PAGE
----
Health awareness spurs organic products market in Uttarakhand
The Uttarakhand government has started making the state organic since 2002. Rudraprayag has been declared an organic district.dehradun Updated: Nov 12, 2017 18:16 IST
Reema Pant (43), a teacher with a prominent Dehradun school, has made it a point to buy only organic vegetables from a weekly market that comes up in the Dalanwala area. Concerned over the health hazards from chemically treated vegetables and fruits, Reema said she cannot compromise with the health of her family.
“Organic products are a bit expensive but that’s okay as I am sure organic vegetables, pulses and fruits are loaded with goodies of the Mother Nature,” she said. Reema is one among hundreds of buyers in Dehradun who have switched over to organic products.
The Uttarakhand government has started making the state organic since 2002. Rudraprayag has been declared an organic district. The hill areas of the state use natural manure. The growing rage for organic foodstuffs has spawned a breed of farmers that sell their products, certified as organic.
American woman Mona Schwartz, who lived in Rajpur area of the capital, started a weekly market for organic produce at her home almost a decade ago. Her death was a jolt to the organic movement in Dehradun, but her friends carried forward the legacy.
Ira Chauhan, a green activist and an associate of Schwartz, said many organic shops have come up in the city because of growing awareness among the people. Shopping complexes and malls have now counters for organic products.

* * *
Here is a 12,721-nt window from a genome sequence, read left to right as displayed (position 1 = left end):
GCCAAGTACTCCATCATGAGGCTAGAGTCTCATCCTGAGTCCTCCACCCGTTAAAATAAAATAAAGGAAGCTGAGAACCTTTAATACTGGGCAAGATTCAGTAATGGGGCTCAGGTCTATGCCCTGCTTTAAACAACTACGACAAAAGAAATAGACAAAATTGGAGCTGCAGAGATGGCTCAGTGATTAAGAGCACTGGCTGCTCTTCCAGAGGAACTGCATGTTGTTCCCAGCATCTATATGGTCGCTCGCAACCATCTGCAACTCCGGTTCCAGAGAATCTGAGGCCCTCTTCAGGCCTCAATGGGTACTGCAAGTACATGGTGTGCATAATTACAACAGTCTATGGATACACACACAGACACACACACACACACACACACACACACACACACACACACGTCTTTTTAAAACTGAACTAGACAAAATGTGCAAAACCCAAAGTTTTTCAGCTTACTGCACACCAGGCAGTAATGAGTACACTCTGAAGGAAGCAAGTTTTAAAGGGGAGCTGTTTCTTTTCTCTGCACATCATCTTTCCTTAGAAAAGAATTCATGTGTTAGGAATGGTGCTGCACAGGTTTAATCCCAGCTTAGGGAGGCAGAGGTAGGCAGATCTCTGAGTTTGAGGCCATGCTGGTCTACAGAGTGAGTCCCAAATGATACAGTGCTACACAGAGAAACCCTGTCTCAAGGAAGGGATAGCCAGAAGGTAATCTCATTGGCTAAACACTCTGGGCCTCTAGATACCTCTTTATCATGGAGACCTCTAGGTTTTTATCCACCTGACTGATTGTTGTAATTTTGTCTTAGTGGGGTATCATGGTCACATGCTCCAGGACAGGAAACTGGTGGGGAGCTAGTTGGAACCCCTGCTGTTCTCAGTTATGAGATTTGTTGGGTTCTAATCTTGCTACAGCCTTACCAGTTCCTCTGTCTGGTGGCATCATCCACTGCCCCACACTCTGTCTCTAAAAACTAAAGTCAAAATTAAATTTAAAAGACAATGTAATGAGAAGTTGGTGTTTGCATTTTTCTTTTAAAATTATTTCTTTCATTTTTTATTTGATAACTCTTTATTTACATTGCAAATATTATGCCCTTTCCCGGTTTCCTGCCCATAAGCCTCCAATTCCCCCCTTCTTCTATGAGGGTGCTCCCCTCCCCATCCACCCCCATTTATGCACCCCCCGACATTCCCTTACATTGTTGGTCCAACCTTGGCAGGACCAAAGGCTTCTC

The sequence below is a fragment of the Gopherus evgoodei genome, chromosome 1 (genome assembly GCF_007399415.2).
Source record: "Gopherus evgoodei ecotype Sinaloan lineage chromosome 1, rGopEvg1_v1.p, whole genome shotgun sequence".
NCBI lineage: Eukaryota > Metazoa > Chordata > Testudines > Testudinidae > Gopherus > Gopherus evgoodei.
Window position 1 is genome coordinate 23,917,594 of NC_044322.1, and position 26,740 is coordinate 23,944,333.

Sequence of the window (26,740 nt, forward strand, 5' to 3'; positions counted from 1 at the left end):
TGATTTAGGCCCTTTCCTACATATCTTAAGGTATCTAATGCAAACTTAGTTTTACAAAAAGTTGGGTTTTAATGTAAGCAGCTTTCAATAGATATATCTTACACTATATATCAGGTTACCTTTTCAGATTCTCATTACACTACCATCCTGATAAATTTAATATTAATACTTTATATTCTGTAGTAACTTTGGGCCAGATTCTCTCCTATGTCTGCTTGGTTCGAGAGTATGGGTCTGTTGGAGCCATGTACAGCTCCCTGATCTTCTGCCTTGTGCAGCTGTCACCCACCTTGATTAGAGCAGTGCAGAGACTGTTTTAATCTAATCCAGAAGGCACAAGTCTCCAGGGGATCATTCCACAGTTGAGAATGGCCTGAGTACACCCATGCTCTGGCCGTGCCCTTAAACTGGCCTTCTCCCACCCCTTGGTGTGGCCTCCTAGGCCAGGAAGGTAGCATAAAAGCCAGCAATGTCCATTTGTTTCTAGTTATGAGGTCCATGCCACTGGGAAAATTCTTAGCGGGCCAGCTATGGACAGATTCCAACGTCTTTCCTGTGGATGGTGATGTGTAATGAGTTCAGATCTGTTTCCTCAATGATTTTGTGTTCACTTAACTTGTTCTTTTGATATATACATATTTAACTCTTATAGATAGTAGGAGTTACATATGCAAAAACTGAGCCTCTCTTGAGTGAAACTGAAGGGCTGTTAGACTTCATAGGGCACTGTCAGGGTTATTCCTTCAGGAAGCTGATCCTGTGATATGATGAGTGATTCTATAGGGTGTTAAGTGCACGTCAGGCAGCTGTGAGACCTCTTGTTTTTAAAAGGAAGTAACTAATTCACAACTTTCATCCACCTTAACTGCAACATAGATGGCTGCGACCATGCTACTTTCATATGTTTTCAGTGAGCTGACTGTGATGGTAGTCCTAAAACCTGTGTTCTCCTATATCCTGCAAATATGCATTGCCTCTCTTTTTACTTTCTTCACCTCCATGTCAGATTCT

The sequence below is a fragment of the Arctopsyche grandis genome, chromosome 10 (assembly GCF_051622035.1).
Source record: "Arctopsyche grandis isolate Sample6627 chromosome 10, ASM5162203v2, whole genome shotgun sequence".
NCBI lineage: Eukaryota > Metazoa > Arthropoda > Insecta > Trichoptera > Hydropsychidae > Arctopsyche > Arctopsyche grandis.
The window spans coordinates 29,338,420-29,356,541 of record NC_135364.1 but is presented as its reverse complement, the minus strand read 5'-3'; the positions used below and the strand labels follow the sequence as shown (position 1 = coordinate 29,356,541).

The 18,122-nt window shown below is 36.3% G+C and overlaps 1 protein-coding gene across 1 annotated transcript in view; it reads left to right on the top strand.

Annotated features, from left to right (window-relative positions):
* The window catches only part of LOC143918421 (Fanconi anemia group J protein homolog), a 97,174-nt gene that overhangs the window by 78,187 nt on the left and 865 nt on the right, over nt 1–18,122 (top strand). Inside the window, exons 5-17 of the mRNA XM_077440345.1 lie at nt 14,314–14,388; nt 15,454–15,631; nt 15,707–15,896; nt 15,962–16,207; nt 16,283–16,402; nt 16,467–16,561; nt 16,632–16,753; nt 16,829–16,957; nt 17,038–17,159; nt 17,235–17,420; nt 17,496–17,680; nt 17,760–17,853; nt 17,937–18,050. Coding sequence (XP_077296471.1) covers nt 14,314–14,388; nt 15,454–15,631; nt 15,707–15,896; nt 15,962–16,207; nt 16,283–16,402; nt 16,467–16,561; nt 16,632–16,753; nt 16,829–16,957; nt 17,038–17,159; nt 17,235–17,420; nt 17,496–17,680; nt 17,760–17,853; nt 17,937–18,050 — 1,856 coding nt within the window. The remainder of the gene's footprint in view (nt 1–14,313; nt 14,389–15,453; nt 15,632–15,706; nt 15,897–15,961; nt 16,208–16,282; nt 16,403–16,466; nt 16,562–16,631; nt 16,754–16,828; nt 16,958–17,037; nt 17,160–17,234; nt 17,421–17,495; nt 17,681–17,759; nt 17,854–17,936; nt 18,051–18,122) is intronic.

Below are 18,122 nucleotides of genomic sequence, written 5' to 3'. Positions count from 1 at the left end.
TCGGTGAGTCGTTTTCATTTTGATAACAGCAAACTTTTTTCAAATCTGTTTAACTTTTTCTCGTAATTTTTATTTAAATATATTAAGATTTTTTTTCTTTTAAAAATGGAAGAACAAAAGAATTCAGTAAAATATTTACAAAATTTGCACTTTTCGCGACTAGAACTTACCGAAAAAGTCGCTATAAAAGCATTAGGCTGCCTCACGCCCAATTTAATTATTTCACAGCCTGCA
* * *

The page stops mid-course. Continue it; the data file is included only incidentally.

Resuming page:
“In order to be certified as organic, the seed should be right and no chemical fertilizers should have been used on the land for the past 3 years,” said Chauhan. “The prices of the organic produce, such as vegetables and pulses, are only 10-20% more than that of the non-organic, but their benefit to health is immense.”
GAIN FOR FARMERS
Sanjeev Chauhan of Matiyala village in Chakrata, who is growing organic vegetables and pulses, said he was trying to bring all his fields under organic farming. “We earlier used urea and other chemical fertilizers, but I will now dig up my fields and water them for the next three years to make them free of fertilizers.”
He, however, said traders and wholesalers engaged in vegetable and fruit business have little awareness about organic products and are not ready to pay higher prices.
“The farmers must get around 10% more for the organic products in comparison to the general products, but they are duped by the wholesalers and traders who quote lower prices. Due to this, the farmers are now engaging in direct selling at fairs and special organic markets,” Sanjeev Chauhan said.
PRODUCT FOR TOURISTS
Kushika, an MBA, left her job in a multinational company and set up an organic village resort, called Dyo, in Mukteshwar in Nainital district. She said they turned their ancestral land in the hills into the organic resort a year ago.
“We grow organic vegetables along with rajma, apples, apricots and peaches, and have the concept -- pick your organic stuff from the field and give it to the chef for cooking.” Kushika said the resort has been getting a good response from tourists because of the organic tag.